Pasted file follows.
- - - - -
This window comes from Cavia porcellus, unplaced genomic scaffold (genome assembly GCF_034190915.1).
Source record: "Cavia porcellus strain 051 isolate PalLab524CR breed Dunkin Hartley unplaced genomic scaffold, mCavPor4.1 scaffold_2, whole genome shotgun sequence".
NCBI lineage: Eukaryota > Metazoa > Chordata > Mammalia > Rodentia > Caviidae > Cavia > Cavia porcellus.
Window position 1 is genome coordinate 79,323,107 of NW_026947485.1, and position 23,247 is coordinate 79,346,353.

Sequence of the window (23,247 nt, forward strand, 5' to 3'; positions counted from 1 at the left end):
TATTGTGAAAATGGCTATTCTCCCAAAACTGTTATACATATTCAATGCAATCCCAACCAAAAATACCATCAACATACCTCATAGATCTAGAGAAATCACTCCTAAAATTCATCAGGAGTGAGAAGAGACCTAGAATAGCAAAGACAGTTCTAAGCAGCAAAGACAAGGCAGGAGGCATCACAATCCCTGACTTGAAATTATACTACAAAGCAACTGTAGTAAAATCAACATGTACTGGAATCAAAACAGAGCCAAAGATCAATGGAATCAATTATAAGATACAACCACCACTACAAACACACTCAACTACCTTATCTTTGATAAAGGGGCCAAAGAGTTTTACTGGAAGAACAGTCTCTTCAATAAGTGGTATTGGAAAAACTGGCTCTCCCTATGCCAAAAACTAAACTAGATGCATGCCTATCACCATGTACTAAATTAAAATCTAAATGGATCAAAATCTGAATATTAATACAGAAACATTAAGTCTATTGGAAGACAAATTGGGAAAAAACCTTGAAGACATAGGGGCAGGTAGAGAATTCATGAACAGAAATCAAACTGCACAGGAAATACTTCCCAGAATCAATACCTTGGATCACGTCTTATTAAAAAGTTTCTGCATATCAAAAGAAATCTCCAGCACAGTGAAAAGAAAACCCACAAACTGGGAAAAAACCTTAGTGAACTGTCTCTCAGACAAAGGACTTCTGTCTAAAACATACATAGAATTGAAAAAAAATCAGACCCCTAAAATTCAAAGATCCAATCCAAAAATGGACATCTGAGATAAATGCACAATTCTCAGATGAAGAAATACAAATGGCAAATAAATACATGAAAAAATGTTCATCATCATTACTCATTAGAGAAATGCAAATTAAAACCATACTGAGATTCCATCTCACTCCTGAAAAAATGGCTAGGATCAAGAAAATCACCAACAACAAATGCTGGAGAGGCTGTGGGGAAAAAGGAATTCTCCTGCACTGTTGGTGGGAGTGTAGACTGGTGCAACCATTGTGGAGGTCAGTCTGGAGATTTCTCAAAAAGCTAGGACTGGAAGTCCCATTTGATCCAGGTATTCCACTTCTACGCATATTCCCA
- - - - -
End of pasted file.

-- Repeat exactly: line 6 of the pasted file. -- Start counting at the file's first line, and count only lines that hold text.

TATTGTGAAAATGGCTATTCTCCCAAAACTGTTATACATATTCAATGCAATCCCAACCAAAAATACCATCAACATACCTCATAGATCTAGAGAAATCACTCCTAAAATTCATCAGGAGTGAGAAGAGACCTAGAATAGCAAAGACAGTTCTAAGCAGCAAAGACAAGGCAGGAGGCATCACAATCCCTGACTTGAAATTATACTACAAAGCAACTGTAGTAAAATCAACATGTACTGGAATCAAAACAGAGCCAAAGATCAATGGAATCAATTATAAGATACAACCACCACTACAAACACACTCAACTACCTTATCTTTGATAAAGGGGCCAAAGAGTTTTACTGGAAGAACAGTCTCTTCAATAAGTGGTATTGGAAAAACTGGCTCTCCCTATGCCAAAAACTAAACTAGATGCATGCCTATCACCATGTACTAAATTAAAATCTAAATGGATCAAAATCTGAATATTAATACAGAAACATTAAGTCTATTGGAAGACAAATTGGGAAAAAACCTTGAAGACATAGGGGCAGGTAGAGAATTCATGAACAGAAATCAAACTGCACAGGAAATACTTCCCAGAATCAATACCTTGGATCACGTCTTATTAAAAAGTTTCTGCATATCAAAAGAAATCTCCAGCACAGTGAAAAGAAAACCCACAAACTGGGAAAAAACCTTAGTGAACTGTCTCTCAGACAAAGGACTTCTGTCTAAAACATACATAGAATTGAAAAAAAATCAGACCCCTAAAATTCAAAGATCCAATCCAAAAATGGACATCTGAGATAAATGCACAATTCTCAGATGAAGAAATACAAATGGCAAATAAATACATGAAAAAATGTTCATCATCATTACTCATTAGAGAAATGCAAATTAAAACCATACTGAGATTCCATCTCACTCCTGAAAAAATGGCTAGGATCAAGAAAATCACCAACAACAAATGCTGGAGAGGCTGTGGGGAAAAAGGAATTCTCCTGCACTGTTGGTGGGAGTGTAGACTGGTGCAACCATTGTGGAGGTCAGTCTGGAGATTTCTCAAAAAGCTAGGACTGGAAGTCCCATTTGATCCAGGTATTCCACTTCTACGCATATTCCCA